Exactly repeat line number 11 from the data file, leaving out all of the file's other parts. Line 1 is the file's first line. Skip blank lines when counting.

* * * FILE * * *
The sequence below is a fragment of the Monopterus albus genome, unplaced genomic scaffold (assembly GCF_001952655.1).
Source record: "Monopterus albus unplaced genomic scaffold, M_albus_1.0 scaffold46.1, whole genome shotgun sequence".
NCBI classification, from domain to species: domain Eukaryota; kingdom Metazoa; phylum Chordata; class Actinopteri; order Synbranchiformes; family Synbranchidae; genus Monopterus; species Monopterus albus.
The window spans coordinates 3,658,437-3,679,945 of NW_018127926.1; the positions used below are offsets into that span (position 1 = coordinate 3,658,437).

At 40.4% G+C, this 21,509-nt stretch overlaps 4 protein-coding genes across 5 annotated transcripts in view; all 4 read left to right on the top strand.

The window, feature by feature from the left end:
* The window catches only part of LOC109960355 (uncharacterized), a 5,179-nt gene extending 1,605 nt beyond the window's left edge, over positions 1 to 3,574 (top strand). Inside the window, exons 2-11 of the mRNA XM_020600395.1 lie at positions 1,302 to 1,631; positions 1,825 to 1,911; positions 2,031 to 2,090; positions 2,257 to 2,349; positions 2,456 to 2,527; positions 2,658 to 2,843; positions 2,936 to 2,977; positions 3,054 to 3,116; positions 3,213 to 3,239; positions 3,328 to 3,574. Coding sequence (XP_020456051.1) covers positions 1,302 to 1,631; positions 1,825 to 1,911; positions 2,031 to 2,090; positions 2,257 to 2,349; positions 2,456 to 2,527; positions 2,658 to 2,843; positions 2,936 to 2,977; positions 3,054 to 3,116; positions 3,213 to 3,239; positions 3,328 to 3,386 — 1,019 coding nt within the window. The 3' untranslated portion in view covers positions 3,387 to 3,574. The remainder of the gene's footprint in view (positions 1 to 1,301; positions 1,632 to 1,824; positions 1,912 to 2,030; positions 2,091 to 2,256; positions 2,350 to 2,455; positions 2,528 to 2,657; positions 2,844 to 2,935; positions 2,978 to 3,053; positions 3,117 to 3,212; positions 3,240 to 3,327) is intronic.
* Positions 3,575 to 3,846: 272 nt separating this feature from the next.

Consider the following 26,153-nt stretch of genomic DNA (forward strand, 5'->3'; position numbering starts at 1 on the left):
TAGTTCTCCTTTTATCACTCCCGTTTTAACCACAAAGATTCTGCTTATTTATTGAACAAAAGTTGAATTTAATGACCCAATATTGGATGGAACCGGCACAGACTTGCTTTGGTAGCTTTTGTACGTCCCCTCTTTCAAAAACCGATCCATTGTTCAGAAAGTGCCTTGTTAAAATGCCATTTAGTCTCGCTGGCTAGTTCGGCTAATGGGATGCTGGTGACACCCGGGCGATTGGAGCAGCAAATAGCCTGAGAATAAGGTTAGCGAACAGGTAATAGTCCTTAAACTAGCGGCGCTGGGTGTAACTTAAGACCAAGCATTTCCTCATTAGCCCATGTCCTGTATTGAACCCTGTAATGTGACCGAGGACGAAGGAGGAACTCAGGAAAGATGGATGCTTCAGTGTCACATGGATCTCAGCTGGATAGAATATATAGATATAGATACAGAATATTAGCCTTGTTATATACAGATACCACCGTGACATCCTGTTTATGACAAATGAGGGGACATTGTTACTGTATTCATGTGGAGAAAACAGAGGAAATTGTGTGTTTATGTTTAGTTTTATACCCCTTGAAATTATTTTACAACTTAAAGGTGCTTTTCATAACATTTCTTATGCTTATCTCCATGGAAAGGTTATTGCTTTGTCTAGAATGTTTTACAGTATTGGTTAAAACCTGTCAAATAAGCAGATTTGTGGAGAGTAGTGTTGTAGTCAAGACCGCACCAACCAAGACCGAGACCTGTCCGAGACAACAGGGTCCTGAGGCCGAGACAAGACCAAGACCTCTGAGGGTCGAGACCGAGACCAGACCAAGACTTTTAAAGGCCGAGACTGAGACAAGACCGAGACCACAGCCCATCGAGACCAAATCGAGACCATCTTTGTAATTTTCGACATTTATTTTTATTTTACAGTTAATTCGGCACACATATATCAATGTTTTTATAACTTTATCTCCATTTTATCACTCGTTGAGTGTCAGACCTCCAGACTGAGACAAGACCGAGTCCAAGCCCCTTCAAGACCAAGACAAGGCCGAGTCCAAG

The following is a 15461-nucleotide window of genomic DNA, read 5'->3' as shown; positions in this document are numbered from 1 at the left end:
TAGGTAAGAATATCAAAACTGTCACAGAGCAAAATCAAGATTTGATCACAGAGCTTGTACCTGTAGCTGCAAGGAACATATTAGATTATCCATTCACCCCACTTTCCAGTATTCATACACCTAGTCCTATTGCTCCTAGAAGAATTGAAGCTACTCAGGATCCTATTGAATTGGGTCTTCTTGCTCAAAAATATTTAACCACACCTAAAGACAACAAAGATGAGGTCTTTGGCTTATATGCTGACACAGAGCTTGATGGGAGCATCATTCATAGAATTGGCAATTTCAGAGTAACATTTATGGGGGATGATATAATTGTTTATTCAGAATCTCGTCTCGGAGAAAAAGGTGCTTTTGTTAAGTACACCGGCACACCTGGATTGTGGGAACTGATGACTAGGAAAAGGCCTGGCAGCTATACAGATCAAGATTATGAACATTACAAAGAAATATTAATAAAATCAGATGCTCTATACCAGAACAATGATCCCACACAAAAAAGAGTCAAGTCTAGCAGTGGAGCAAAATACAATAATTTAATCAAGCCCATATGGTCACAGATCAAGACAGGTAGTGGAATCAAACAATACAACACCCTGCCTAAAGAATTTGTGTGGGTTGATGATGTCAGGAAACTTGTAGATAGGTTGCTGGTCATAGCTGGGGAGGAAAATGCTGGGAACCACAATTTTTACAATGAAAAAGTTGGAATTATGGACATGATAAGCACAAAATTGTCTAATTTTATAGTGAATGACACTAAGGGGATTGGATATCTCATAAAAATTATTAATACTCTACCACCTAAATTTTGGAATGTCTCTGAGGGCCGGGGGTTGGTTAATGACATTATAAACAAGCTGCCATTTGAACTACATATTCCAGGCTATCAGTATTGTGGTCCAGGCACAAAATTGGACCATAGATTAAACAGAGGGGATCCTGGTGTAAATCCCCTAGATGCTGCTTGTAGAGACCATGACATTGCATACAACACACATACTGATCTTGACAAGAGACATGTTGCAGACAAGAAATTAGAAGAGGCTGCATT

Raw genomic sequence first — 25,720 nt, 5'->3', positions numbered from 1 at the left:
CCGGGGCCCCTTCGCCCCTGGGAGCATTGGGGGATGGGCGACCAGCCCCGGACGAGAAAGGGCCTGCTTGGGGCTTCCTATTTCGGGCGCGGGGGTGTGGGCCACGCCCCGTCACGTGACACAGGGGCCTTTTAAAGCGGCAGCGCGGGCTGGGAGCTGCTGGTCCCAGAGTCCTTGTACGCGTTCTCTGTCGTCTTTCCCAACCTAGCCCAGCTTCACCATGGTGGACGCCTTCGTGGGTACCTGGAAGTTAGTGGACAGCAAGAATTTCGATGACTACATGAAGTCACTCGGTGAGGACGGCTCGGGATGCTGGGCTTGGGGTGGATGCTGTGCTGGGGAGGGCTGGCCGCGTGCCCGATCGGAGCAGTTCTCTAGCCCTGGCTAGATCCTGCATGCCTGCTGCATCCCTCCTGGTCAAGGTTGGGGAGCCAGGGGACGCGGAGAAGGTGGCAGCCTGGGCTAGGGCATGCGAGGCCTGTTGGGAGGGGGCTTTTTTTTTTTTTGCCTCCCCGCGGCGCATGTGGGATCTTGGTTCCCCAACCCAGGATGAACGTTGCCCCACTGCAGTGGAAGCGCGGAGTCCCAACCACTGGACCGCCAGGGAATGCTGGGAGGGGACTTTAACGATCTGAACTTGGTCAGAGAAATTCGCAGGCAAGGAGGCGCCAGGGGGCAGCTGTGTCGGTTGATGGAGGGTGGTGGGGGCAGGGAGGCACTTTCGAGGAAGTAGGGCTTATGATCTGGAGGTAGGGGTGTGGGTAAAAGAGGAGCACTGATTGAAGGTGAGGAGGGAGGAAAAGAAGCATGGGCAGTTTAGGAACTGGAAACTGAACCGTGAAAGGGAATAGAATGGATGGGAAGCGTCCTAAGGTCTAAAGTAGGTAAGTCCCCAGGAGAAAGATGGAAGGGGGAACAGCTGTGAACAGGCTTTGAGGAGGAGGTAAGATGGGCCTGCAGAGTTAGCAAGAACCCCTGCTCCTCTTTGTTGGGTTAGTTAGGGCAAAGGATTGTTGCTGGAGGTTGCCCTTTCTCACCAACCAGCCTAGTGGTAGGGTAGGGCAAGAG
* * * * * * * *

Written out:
The following is a 15461-nucleotide window of genomic DNA, read 5'->3' as shown; positions in this document are numbered from 1 at the left end: